Pandemic-era social media landscape eliminates barriers for US troops, but not without pitfalls
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Virtual events are replacing many in-person military meetings during the coronavirus pandemic, but they’re also giving service members space to tell their leaders things they wouldn’t otherwise say, a management expert said recently.
The rise of social media platforms for official business makes leaders more accessible to their subordinates, sometimes in a casual manner unfamiliar in the military, according to Holly Raider, Ph.D., a clinical professor of management and leader of the U.S. Army learning exchange program at Northwestern University’s Kellogg School of Business.
“While social media can be an effective and enriching form of communication, people tend to feel emboldened when they are not talking face to face,” she said during a Zoom interview Nov. 10. “The fabric of group cohesion can get frayed by this medium.”
Virtual town halls and live events on official unit and base Facebook pages allow open, sometimes freewheeling comments. This means protocols for addressing people, such as military officers, can get lost amid the feeling of anonymity that comes from typing on a screen, Raider said.
Both Raider and Kevin Krejcarek, a spokesman for U.S. Army Japan, agreed that social media can eliminate barriers, but it may also distract from the intended message or mission.
‘Is it Bass or Bass?’Last month, a Facebook post from Chief Master Sgt. of the Air Force JoAnne Bass stirred up conversation when a staff sergeant left a cheeky comment about the pronunciation of her name: “is it Bass or Bass?”
The Air Force’s top enlisted leader was quick to call out the remark.
“Oh, I absolutely have a sense of humor,” Bass replied in a comment Oct. 18. “Love to have fun and laugh. But disrespect, trolling, doesn’t go over well with me.”
In a subsequent post, Bass said she spoke to the staff sergeant offline.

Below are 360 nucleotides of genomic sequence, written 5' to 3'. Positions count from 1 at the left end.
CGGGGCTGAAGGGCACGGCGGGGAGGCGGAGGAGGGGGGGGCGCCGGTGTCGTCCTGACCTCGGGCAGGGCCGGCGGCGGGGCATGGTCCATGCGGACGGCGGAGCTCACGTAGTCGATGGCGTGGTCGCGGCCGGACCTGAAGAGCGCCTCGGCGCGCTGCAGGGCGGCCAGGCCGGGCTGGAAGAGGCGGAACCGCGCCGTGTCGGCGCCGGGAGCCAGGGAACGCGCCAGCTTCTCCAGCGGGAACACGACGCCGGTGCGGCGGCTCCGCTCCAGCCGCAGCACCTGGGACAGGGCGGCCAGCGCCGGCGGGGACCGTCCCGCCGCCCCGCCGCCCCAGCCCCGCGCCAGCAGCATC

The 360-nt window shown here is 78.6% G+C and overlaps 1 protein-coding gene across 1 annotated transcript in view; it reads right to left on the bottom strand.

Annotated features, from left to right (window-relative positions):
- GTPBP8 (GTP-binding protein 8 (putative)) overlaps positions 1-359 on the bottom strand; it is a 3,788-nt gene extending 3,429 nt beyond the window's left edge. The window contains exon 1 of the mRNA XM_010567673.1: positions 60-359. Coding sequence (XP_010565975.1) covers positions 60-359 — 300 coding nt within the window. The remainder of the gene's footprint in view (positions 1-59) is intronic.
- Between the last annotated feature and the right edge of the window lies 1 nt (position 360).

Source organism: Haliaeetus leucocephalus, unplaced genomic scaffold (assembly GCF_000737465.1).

“I wanted to understand where he was coming from and get his thoughts on how our values should translate in the social media landscape,” she wrote Oct. 19.
Krejcarek said moderators monitor comments during U.S. Army Japan’s virtual meetings for unsavory comments, or “trolling,” in internet speak. Nonetheless, an interactive element is missing from digital events, he said.
“Though virtual town halls are the best to keep our audience informed in this current COVID-19 environment, it does not replace live attendance, which offers a more direct, face-to-face encounter,” he wrote in an email. COVID-19 is the respiratory disease caused by the coronavirus.
Krejcarek said the potential for unprofessional remarks on social media is worth the accessibility, as senior leaders like Major Gen. Viet X. Luong support and encourage junior members to speak up.
“The U.S. Army Japan commander has reiterated a number of times that either negative or positive comments raised are to bring about making a better command and community,” Krejcarek said. “The open dialogue is paramount.”
‘Think, type, post’Online, virtual town halls also draw a higher turnout compared to ones held in person before the coronavirus social distancing measures, Krejcarek said.
The main ballroom on Camp Zama, where the U.S. Army Japan town halls were previously held, can hold about 400 people, he said. The installation’s first virtual town hall March 26 had more than 900 attendees, according to Facebook analytics.
Raider said she teaches her business students methods for avoiding the temptation of casual comments while at work on social media. She recommends maintaining good posture during a virtual meeting, dressing the part and setting intentions around the purpose of the virtual interaction.
Military members who telework or work in a nontraditional environment should wear their uniforms, down to their boots, while engaging with their peers and superiors for official purposes online, she said.
Raider also recommends leaders of digital meetings check in to see not only how participants are interacting with their superiors but also with each other.
“Sometimes communication is made more of a challenge than it needs to be,” she said. “Leaders should be intentional on their message and purpose to rein in focus in the comments section.”
Krejcarek said the Army uses a guide for social media engagement training called “think, type, post,” as an attempt to counterbalance inappropriate incidents.
“Think about what message you are communicating and who might view it, type only messages or content that are consistent with Army values,” he said, “and post only if it demonstrates dignity and respect for yourself and others.”